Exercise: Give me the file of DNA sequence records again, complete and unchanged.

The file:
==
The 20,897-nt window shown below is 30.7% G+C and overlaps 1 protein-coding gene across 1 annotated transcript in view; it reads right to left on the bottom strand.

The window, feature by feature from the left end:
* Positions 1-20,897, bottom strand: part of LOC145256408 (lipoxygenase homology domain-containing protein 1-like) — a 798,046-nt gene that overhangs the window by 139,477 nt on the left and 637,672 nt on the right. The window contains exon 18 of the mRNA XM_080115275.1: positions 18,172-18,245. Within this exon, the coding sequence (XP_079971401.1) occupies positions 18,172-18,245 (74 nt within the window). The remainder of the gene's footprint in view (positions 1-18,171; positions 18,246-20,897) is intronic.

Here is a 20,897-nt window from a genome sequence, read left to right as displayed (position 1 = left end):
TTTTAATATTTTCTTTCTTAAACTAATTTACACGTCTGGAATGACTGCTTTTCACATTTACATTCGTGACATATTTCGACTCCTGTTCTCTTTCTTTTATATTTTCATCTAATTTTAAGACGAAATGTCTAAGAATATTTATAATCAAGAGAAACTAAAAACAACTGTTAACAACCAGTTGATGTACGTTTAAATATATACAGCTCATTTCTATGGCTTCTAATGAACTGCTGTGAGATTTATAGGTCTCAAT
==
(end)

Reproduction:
The 20,897-nt window shown below is 30.7% G+C and overlaps 1 protein-coding gene across 1 annotated transcript in view; it reads right to left on the bottom strand.

The window, feature by feature from the left end:
* Positions 1-20,897, bottom strand: part of LOC145256408 (lipoxygenase homology domain-containing protein 1-like) — a 798,046-nt gene that overhangs the window by 139,477 nt on the left and 637,672 nt on the right. The window contains exon 18 of the mRNA XM_080115275.1: positions 18,172-18,245. Within this exon, the coding sequence (XP_079971401.1) occupies positions 18,172-18,245 (74 nt within the window). The remainder of the gene's footprint in view (positions 1-18,171; positions 18,246-20,897) is intronic.

Here is a 20,897-nt window from a genome sequence, read left to right as displayed (position 1 = left end):
TTTTAATATTTTCTTTCTTAAACTAATTTACACGTCTGGAATGACTGCTTTTCACATTTACATTCGTGACATATTTCGACTCCTGTTCTCTTTCTTTTATATTTTCATCTAATTTTAAGACGAAATGTCTAAGAATATTTATAATCAAGAGAAACTAAAAACAACTGTTAACAACCAGTTGATGTACGTTTAAATATATACAGCTCATTTCTATGGCTTCTAATGAACTGCTGTGAGATTTATAGGTCTCAAT